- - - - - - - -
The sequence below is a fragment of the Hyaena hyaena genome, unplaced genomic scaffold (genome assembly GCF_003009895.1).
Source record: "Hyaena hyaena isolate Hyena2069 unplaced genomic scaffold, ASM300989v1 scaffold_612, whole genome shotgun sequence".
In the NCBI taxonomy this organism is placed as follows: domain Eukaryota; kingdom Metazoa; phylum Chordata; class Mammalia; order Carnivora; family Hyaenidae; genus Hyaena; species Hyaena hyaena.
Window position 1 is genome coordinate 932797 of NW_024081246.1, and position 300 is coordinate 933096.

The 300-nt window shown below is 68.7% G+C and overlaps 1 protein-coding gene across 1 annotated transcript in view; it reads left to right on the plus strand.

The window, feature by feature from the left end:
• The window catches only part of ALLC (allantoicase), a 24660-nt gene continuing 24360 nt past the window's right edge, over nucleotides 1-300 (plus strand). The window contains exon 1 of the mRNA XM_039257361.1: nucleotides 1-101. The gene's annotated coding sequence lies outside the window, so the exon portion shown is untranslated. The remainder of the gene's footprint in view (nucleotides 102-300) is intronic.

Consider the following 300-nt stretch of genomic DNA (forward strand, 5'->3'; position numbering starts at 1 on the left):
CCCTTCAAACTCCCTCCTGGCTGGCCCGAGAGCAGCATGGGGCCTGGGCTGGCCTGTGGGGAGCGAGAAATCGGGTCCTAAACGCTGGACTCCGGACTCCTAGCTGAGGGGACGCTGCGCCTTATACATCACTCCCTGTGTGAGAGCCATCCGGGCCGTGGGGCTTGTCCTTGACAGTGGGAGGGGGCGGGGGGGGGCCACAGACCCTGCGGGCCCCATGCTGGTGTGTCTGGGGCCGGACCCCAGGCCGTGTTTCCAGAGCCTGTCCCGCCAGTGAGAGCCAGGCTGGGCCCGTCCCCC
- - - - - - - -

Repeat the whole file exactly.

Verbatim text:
The sequence below is a fragment of the Hyaena hyaena genome, unplaced genomic scaffold (genome assembly GCF_003009895.1).
Source record: "Hyaena hyaena isolate Hyena2069 unplaced genomic scaffold, ASM300989v1 scaffold_612, whole genome shotgun sequence".
In the NCBI taxonomy this organism is placed as follows: domain Eukaryota; kingdom Metazoa; phylum Chordata; class Mammalia; order Carnivora; family Hyaenidae; genus Hyaena; species Hyaena hyaena.
Window position 1 is genome coordinate 932797 of NW_024081246.1, and position 300 is coordinate 933096.

The 300-nt window shown below is 68.7% G+C and overlaps 1 protein-coding gene across 1 annotated transcript in view; it reads left to right on the plus strand.

The window, feature by feature from the left end:
• The window catches only part of ALLC (allantoicase), a 24660-nt gene continuing 24360 nt past the window's right edge, over nucleotides 1-300 (plus strand). The window contains exon 1 of the mRNA XM_039257361.1: nucleotides 1-101. The gene's annotated coding sequence lies outside the window, so the exon portion shown is untranslated. The remainder of the gene's footprint in view (nucleotides 102-300) is intronic.

Consider the following 300-nt stretch of genomic DNA (forward strand, 5'->3'; position numbering starts at 1 on the left):
CCCTTCAAACTCCCTCCTGGCTGGCCCGAGAGCAGCATGGGGCCTGGGCTGGCCTGTGGGGAGCGAGAAATCGGGTCCTAAACGCTGGACTCCGGACTCCTAGCTGAGGGGACGCTGCGCCTTATACATCACTCCCTGTGTGAGAGCCATCCGGGCCGTGGGGCTTGTCCTTGACAGTGGGAGGGGGCGGGGGGGGGCCACAGACCCTGCGGGCCCCATGCTGGTGTGTCTGGGGCCGGACCCCAGGCCGTGTTTCCAGAGCCTGTCCCGCCAGTGAGAGCCAGGCTGGGCCCGTCCCCC